Ruth Morrissey, who was today awarded a total of €2.1m by the High Court in her landmark action, never craved the limelight, she had everything she could wish for at home.
She and her husband Paul had a simple and enviable life. They met when she was 19 years of age and she was 17 years old and got married 11 years ago.
They love each other deeply. She calls him "my rock". He calls her "my best friend". They have a beautiful daughter, Libby, who is the light of their lives.
Ruth was forging ahead in her career and was studying for a degree. The couple worked hard, but treasured family time together.
The Morrissey family was a happy team with the backing of extended family all around them in Monaleen, CoLimerick.
But their idyllic life came crashing down around them when Ruth was diagnosed with cervical cancer five years ago and their battle against the merciless disease began. She has also had to deal with breast cancer.
Just last year the 37-year old mother was given the news her cervical cancer had come back and this time, there was little that could be done as it was inoperable and terminal.
Ruth, who may only have between one to two years to live, said the news of her prognosis was devastating.
"You have to dig really deep. You are not going to be the same person. I am not frightened to die, but I don’t want to," she told the High Court at the start of her long-running action last July.
But it was when she saw another Limerick woman, Vicky Phelan, talking on television about her cervical cancer case - the first to come before the High Court and which was settled for €2.5m - that Ruth had a strange feeling. She later rang the CervicalCheck helpline numbers set up for women worried as the controversy continued.
Ruth told the High Court that her heart sank when her phone rang and the nurse at the other end of the call broke down as she told her she was one of the women whose smear tests had been the subject of review.
The young mother wept in the witness box in the Four Courts last July as she told of telling her daughter, Libby who was then just seven years of age, of her cancer diagnosis.
"It is probably the most difficult conversation I had to have. She did not want Mammy to pass away. She asked would she have to live with somebody else," she told Mr Justice Kevin Cross.
She said she told Libby she could not promise she would not pass away, but she made a promise she would fight as hard as she could.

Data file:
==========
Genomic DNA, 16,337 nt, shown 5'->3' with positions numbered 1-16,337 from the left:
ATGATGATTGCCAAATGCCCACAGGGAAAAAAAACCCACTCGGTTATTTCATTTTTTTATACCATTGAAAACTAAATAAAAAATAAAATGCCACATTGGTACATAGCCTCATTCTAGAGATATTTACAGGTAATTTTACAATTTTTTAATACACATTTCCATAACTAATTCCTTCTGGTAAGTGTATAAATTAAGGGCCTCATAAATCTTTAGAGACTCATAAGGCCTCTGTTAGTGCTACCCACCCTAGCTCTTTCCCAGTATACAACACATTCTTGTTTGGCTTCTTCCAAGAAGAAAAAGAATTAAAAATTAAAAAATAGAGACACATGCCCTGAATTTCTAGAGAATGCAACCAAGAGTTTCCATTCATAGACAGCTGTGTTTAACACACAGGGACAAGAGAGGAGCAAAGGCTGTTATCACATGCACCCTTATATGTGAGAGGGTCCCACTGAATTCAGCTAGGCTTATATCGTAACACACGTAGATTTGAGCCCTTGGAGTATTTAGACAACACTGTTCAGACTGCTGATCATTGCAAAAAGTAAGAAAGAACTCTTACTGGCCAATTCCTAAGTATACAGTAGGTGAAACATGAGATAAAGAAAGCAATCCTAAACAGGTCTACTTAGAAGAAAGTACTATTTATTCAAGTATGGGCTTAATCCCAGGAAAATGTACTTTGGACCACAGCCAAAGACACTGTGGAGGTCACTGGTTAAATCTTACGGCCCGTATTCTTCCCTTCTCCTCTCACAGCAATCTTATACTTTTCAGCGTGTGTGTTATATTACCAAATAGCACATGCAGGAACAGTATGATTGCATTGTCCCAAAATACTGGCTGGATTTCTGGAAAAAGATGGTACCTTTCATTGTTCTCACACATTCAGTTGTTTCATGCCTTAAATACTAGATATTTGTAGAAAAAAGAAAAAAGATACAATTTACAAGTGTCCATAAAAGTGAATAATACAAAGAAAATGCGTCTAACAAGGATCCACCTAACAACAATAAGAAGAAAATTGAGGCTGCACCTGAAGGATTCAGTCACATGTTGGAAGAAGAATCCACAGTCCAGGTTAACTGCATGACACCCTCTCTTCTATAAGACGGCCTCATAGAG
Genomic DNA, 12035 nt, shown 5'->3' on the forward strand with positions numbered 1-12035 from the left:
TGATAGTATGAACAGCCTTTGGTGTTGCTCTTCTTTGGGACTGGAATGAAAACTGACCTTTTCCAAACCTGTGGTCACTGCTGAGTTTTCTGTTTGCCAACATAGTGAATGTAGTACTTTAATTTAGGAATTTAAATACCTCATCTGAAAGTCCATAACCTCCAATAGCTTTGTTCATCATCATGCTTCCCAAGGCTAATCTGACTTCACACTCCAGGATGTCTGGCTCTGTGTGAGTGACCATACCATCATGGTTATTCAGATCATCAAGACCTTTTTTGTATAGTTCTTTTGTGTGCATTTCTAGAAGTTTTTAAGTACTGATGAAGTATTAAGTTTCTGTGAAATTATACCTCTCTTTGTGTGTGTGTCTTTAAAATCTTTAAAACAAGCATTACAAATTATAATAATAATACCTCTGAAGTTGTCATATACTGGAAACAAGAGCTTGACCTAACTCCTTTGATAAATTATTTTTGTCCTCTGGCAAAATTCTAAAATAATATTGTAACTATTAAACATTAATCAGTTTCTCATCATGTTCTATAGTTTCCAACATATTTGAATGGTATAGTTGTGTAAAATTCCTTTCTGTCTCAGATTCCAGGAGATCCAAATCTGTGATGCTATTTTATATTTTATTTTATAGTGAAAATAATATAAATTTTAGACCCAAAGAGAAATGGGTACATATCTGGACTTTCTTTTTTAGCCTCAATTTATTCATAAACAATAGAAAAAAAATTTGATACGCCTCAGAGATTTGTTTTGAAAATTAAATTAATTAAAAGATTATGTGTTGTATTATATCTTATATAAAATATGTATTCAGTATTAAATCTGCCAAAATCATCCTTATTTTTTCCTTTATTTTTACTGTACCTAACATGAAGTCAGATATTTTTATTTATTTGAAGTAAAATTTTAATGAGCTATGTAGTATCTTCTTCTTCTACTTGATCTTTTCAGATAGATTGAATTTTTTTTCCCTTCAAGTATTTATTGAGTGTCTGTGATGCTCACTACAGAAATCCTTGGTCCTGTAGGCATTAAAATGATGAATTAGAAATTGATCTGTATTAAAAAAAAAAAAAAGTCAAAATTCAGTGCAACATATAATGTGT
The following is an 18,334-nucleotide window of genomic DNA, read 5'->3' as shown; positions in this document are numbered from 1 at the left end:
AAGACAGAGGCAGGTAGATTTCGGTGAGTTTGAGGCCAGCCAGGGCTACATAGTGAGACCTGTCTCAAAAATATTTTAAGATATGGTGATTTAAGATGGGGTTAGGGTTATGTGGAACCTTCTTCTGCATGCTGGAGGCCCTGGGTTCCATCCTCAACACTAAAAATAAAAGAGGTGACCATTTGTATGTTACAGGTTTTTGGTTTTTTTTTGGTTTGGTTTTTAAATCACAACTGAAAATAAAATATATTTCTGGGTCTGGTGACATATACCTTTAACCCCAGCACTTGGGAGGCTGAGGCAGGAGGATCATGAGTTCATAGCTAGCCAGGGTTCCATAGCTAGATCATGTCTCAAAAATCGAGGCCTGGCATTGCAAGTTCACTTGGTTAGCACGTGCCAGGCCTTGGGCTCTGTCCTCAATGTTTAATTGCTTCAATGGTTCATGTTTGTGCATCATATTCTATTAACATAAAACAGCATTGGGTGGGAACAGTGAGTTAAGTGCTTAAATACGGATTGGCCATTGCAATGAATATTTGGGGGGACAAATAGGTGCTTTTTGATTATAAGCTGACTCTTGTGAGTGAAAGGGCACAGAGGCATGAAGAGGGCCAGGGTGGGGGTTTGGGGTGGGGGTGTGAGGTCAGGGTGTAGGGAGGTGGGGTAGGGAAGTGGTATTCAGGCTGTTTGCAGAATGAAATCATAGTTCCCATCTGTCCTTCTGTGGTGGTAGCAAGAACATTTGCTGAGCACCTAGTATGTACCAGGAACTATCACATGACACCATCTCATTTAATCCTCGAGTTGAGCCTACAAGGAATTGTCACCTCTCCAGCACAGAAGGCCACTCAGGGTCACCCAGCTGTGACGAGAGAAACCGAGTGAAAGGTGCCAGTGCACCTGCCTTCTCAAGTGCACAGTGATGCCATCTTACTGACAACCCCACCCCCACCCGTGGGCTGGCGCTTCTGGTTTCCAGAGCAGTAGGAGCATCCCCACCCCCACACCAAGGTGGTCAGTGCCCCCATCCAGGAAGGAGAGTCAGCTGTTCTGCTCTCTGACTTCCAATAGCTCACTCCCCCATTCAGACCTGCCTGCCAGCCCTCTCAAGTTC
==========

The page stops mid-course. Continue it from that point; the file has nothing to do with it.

The cancer diagnosis also trampled on Ruth and Paul's plans for a big family. When Ruth heard that the cervical cancer had returned last year she was devastated.
"I was taken aback. I said I had a little girl at home and I wanted to be there for her," she told the court.
She added: "You just try to carry yourself through."
Chemotherapy, she said, is like a freight train hitting you and she has now completed her sixth cycle.
She said she will "try to cram weeks of my life into one or two days" when she is over the effects of the chemotherapy.
In relation to her breast cancer, she said she has decided to have a double mastectomy as "I am not taking any chances" but that the breast cancer could not be treated until she had completed the treatment for the cervical cancer.
When he got into the witness box, Paul Morrissey spoke with emotion of his wife whom he called his best friend and he outlined his devastation and heartbreak that Ruth is not going to see her daughter grow up.
He broke down as he told how at bedtime he has heard his daughter Libby ask her mother not to die.
"You hear her at bedtime say 'Mammy, don’t die, don’t leave me'. It is devastating," he said.
He told the court that he and his wife do everything together.
He said that Ruth has been given a death sentence and that he feels anxious and completely stressed all the time.
‘My wife should not be in this situation. She is beautiful inside and outside," he said.
He told the judge that but for the media and publicity around CervicalCheck smears, they would not have found out what happened: "I am devastated to think Ruth is not going to see her daughter make her communion, confirmation and marry, it is soul destroying and heartbreaking.”
Ruth Morrissey, who was brave enough to walk into court, her head bare after losing her hair to chemotherapy, sobbed as she heard her husband talk of his heartbreak.
When she returned to the witness stand in the Four Courts last January, Ms Morrissey told the court she had asked about surgery after her cervical cancer recurred last year and she had undergone radiotherapy and chemotherapy treatment, but she has been told it is not possible.
It is tough at home. With so much radiotherapy and chemotherapy - we thought I had a chance of getting through.
Her husband told how it has been extremely tough for his family and said it is like there is a dark cloud over them: "It is like a bad dream you can't wake up from. Just imagine if it was your wife, the love of your life, it seems to be one thing after another. It is heartbreaking, terrifying and unimaginable."